Specific data on diagnostic error in anesthesia are not readily available. However, depending on the specialty in human medicine, diagnostic errors may account for up to 20% of in-hospital patient deaths (Graber et al. 2005; Graber 2013). Graber identified cognitive factors as accounting for 58% of diagnostic errors, while organizational factors account for 39%, and technical factors for only 3% (Graber et al. 2005). It is important to note that cognitive factors alone or when combined with organizational factors, have a greater impact on patients than do organizational factors by themselves (Graber et al. 2005).

A study of claims submitted to the leading veterinary indemnity insurer in the UK indicates that cognitive limitations were an important source of error in individual clinicians, with slips and lapses identified as the most frequent types of errors (Oxtoby et al. 2015). Indeed, the bulk of the human medical literature suggests that most diagnostic errors are cognitive in origin, occurring in the intuitive mode of cognitive processing and as a consequence of one or more cognitive biases (Norman & Eva 2010). Croskerry (2003) compiled and defined the most comprehensive list of heuristics and cognitive biases pertaining to diagnostic error to date.2 This list was refined by Stiegler et al. (2012) to create a catalogue of anesthesia-specific cognitive errors. These biases are outlined under “Pattern matching and biases” in Chapter 2, and we often refer to them in the following cases and near miss vignettes.


Case 6.1

A young male polar bear weighing 318 kg was housed in a zoological exhibit that used a 6 m deep moat to separate observers from the observed. The bear was housed with a female polar bear, and he had a habit of jumping on her when she least expected it. The bear’s problems started one early spring day when he tried to jump on the female as she was walking close to the moat’s edge. The female saw the start of his jump and, having grown tired of these male shenanigans, she ducked; the bear became airborne (albeit briefly) and flew over her and down into the moat.

Remote examination of the bear in the moat confirmed that his hindlegs were fractured, but he was alert and attentive. Although housed in a zoo he was a dangerous animal, which made it impossible to physically examine him more thoroughly at that point in time. The attending veterinarian, recognizing that the bear’s nature precluded a full examination, was rightfully concerned about internal injuries. It was assumed that the bear would not eat if there were significant internal injuries, so he was offered an apple which he promptly ate, evidence confirming that the bear did not have internal injuries. The bear was scheduled for an orthopedic examination and possible surgery the following day at a tertiary care facility. As often happens with zoo’related events, the press and public were keenly interested in the bear’s condition and his surgical management.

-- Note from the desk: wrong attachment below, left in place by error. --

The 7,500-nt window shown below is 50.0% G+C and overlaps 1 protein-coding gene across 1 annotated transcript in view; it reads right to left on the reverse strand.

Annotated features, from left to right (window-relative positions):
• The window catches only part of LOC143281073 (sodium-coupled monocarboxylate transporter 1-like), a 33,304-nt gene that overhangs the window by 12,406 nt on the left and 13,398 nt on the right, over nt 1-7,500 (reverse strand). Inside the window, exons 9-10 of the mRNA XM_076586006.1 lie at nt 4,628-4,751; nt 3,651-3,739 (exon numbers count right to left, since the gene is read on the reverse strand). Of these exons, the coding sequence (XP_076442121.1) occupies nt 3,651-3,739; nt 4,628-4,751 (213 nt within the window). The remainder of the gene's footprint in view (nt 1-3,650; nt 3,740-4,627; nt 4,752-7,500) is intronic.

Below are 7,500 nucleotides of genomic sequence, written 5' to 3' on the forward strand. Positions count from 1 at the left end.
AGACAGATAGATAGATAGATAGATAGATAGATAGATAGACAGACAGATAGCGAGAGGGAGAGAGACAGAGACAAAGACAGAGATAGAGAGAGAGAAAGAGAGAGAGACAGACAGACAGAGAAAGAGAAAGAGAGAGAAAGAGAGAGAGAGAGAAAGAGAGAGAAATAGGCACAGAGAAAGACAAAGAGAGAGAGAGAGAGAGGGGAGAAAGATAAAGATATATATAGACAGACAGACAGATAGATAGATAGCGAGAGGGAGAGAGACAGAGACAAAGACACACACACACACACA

At the tertiary care facility the bear was lightly anesthetized with etorphine and xylazine delivered via a pole syringe. Forty minutes later he was removed from the cage and masked to a deeper plane of anesthesia with halothane in oxygen delivered from a large-animal anesthesia machine. During induction a concern was expressed about the bear’s thick fur and the possibility that he would develop hyperthermia during anesthesia. After 10 minutes of mask induction the bear was intubated and the endotracheal tube was attached to the breathing circuit. Because of concerns about etorphine-induced hypoventilation, intermittent positive pressure ventilation was started at 5 breaths per min. After about 30 minutes the vaporizer dial setting was turned down. Radiographs (Figure 6.1) showed that the right tibia had a complete mid-shaft fracture and the distal end of the left femur was fractured. A team of orthopedic surgeons believed the fractures were repairable and the bear was prepared for surgery.